"American Idol Season 1" -- Then & Now

There's a reason we remember and still love William Hung more than half of the "American Idol" winners.

This weekend marks the triumphant return of "American Idol" to the television airwaves, but there will be some marked changes as it shifts from Fox to ABC. For one, the judging panel is all new, featuring Katy Perry, Lionel Richie and Luke Bryan. But easily one of the biggest changes is that the show will no longer spotlight those terrible auditions that became as much a signature of the show as its winners.

"It doesn't feel comfortable to put borderline unstable people up on stage and laugh at them," new showrunner Trish Kinane told reporters at the TCA winter tour, as reported by The Hollywood Reporter. Instead, their focus will be on finding legitimate music stars.

We say, why not both? The original "American Idol" managed to introduce the world to Kelly Clarkson and Carrie Underwood at the same time everyone came to know William Hung and learned not to leave their "Pants on the Ground." There is room for both the good and the bad, and some would argue the bad only helps us to appreciate the good more.

In tribute to all the terrible auditions we won't get to see anymore on "American Idol," we thought we'd take a stroll down memory lane to eight of the best worst auditions we ever had the (mis)fortune of witnessing. Put in your earplugs, folks, because it's about to get messy.

Keith Beukelaer Is Like a Virgin

"I'm very entertaining and unique" expressed in a dead monotone is how Keith Beukelaer described himself to the judges before singing. He was certainly that. His meek demeanor hid a diva of epic proportions, as he cavorted uncomfortably to his own wretched vocals on Madonna's "Like a Virgin." America didn't know it was possible to sing completely through your nose until Keith showed them the way.

James Lewis Won't Let Us Go

James Lewis said his specialty was going low, and he did just that with "Go Down Moses." But, it sounded like some sort of comedic ogre performance than an attempt at singing. His delivery didn't help, bellowing from a wide open mouth. Poor James had to endure the panel erupting into laughter because it just didn't even sound like singing. Imagine if a fog horn suddenly gained the ability to sing, and was terrible.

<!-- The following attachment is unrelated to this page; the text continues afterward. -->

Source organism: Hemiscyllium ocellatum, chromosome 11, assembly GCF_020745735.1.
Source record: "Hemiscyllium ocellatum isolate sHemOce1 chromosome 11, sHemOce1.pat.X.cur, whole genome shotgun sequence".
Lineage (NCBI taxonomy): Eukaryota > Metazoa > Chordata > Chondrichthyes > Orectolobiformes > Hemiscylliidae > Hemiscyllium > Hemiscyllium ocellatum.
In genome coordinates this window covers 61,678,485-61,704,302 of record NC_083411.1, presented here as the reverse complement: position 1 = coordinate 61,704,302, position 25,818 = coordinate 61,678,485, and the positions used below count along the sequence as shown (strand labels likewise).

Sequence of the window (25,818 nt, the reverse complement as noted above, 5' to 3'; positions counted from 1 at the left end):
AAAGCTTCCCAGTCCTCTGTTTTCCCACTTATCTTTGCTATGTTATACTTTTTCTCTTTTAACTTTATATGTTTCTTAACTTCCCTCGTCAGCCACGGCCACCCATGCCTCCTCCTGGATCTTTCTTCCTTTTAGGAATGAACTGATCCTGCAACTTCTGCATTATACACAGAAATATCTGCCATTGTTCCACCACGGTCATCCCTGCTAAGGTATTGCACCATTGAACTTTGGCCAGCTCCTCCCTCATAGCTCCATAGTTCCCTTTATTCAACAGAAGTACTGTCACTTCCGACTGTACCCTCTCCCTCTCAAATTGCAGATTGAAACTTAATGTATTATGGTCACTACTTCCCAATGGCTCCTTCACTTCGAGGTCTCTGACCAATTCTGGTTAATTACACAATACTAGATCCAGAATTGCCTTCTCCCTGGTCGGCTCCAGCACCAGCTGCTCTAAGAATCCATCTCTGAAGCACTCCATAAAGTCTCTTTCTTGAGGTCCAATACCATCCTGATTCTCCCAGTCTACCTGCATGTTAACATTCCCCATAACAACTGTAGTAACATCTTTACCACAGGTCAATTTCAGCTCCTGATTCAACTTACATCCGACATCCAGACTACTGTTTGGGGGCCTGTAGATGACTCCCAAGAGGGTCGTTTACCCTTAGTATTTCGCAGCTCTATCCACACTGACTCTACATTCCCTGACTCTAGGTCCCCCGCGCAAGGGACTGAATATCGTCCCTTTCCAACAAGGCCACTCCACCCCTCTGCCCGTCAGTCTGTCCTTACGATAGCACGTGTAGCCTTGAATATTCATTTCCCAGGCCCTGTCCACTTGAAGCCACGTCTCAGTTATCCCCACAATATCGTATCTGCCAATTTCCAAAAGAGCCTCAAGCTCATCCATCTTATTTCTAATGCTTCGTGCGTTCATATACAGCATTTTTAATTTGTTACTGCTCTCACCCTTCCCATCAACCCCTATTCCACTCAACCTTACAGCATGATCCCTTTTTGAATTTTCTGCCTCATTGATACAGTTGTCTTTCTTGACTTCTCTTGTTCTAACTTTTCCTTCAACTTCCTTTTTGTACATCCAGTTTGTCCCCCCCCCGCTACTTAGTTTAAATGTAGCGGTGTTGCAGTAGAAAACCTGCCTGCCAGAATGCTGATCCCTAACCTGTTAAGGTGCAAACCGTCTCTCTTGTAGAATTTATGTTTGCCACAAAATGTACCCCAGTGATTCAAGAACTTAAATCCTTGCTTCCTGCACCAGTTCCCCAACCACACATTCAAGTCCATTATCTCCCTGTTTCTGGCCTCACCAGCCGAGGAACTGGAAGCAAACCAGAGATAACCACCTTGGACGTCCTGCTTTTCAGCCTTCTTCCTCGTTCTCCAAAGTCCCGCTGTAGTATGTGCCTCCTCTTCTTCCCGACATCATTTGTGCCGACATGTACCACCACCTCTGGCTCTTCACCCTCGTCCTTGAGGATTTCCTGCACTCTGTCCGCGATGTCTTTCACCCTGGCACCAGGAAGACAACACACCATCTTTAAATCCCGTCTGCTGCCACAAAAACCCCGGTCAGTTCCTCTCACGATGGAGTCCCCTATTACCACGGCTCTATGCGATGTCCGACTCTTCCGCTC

Mary Roach Is the Original Weird

Mary Roach described her vocal style as "pop/rock meets Broadway meets jazz and r&b." It was none of those things. She tackled Carole King's "I Feel the Earth Move" and nearly killed it. "Weirdness is originality, too," she told Simon when he told her hers was one of the weirdest voices he'd ever heard, and then proved it by offering to sing in different voices. After hearing the first one, it was a hard pass on any more.

Steven Theon Turns Simon Red

Steven Theon admitted he wasn't a big fan of "Idol," but he had plenty of fans when he would sing "karoke." It's easy to see how he could entertain a crowd with his stoic demeanor and crackly falsetto. And we use the term falsetto very loosely, as it's more like a a child choking on a chew toy. After destroying "Bohemian Rhapsody," he challenged Simon to step up and coach him. "Like it's my fault again," Simon marveled.

Isadora Furman Murders Marmalade

Isadora Furman is a palm reader who did not read Ryan Seacrest's palm very accurately. Nor did she see how well her audition wouldn't go. If only her tambourine had been louder to drown out whatever she did to "Lady Marmalade." The only thing more out of control than her voice was whatever those dance moves were. "I'm a good singer, thank you very much," she lied to the judges on her way out. Wrong again.

William Hung Bangs

Quite possibly the most beloved of all terrible auditioners, William Hung was a civil engineering major at UC Berkeley who took the "Idol" world by storm with his adorably tone deaf rendition of "She Bangs." Afterward, he told the judges, "I already gave my best and I have no regrets at all." His sweetness charmed a nation and he inexplicably became something of a star anyway.

Larry Platt Drops His Pants

The 62-year-old General Larry Platt was clearly over the age limit, but he had a message that he wanted to spread through song and it was that he was tired of seeing young people sagging their pants. "Looking like a fool with your pants on the ground!" Larry sang triumphantly. "I have a horrible feeling that song could be a hit," Simon said before the entire panel joined him for the rousing chorus. Alas, the pesky age limit ended his "Idol" dreams right there.

Leroy Wells Loses His Damn Mind

Quality is subjective. Some would call this audition terrible. Some have called it the greatest audition in the history of the show. Certainly, Leroy Wells was one of the most joyously lunatic people to ever walk onto the "Idol" set. About the only thing we could understand was his name and catchphrase, "Can you dig it!" We don't know what was happening, but we know we could definitely dig it, and probably watch him do whatever it is that he does for hours.

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